[Haskell-cafe] With cabal.project, what's the story about warning and -Werror compiler flags?

Mikolaj Konarski mikolaj at well-typed.com
Mon Aug 29 09:53:38 UTC 2022

Another angle is that cabal.project is for a set of packages
and foo.cabal is for an individual package foo.
That distinction would suggest cabal.project is only for compiler
options that affect all packages in the project.
However, with 1-package projects, this is a moot point.

OTOH, given that Hackage does not accept package collections,
but only individual packages, and this is how packages
are compiled as dependencies, all packages (or at least all
libraries) need to be ready to behave like 1-package projects
even bereft of cabal.project files. (BTW, I wonder, perhaps Hackage
should accept package collection for non-libraries, that is,
for packages that are not intended solely to be dependencies
of other packages.) Perhaps putting in cabal.project only what
is not needed for the use as a dependency of another package
makes sense. E.g., only the options affecting executable
components of the packages.

On Mon, Aug 29, 2022 at 6:58 AM Mikolaj Konarski <mikolaj at well-typed.com> wrote:
> Hi Nicolas,
> > Before, I put compiler warning flags like `-Wall` in `Ghc-Options`
> > ..
> > Having these options in `mypackage.cabal` always felt slightly weird,
> > since they are in no way required for a package to function: they're
> > developer options, not user/consumer options.
> They'd be certainly out of place in a binary package. However,
> a source package is meant to be compiled, so instructing
> the compiler to produce warnings during compilation seems relevant.
> A related reason is that IIRC haskell-ci does `cabal sdist` and then
> runs all its operations based on the resulting source package.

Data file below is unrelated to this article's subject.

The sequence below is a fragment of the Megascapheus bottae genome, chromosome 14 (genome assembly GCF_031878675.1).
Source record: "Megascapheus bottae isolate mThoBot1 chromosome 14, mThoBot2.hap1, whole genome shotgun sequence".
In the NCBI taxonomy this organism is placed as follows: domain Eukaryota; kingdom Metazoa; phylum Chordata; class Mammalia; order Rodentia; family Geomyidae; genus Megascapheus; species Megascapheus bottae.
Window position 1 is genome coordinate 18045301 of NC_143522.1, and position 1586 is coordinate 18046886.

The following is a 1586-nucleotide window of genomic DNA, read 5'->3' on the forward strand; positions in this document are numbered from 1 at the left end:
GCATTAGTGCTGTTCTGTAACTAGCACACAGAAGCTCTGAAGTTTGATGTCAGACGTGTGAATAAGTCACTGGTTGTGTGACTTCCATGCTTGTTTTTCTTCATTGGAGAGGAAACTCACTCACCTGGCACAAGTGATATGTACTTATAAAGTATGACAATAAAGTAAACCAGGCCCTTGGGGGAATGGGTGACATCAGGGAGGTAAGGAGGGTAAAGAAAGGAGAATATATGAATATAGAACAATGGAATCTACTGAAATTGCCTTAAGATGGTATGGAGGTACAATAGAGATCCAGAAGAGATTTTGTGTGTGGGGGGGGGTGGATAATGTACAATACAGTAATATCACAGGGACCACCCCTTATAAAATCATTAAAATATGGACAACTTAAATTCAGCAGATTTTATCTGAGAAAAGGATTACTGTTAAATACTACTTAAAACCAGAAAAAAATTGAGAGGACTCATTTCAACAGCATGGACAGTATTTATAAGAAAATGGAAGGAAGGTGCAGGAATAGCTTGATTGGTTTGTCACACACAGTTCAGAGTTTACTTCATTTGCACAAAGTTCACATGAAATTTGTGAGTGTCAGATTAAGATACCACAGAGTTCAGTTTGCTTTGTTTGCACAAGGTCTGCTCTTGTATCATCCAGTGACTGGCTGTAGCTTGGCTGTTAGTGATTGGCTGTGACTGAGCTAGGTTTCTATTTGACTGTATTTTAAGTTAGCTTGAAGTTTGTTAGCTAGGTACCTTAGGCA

> So, if you want to see warnings in CI logs, you need to retain
> the relevant instruction in the source package created by `cabal sdist`.
> And warnings sometimes help to explain why compilation fails
> or why the resulting binary misbehaves.
> > > If it is, I did run into a couple of issues getting things to actually
> > > work. Whilst putting `Ghc-Options` in a `Package mypackage` section in
> > > `cabal.project` seems to work, I'm unable to achieve the same resulsts
> > > for C compiler invocations. Presumably there's a `Gcc-Options` setting
> > > one can use (which is also generated in `cabal.project.local` by `cabal
> > > configure --gcc-options ...`). However, in testing, it appears said
> > > compiler optons are only passed to GCC when compiling, e.g., a HSC2HS
> > > file, but not when compiling a C file part of a `C-Sources` setting
> > > (whilst `Cc-Options` in `mypackage.cabal` are).
> > >
> > > Is there some discrepancy between what can be done from `cabal.project`
> > > vs. `mypackage.cabal`? Is this intentional? Am I trying to accomplish
> > > something that isn't/shouldn't be supported by Cabal in the first
> > > place?
> That sounds like a bug. Is there anything relevant in the issue tracker?
> All the best,
> Mikolaj

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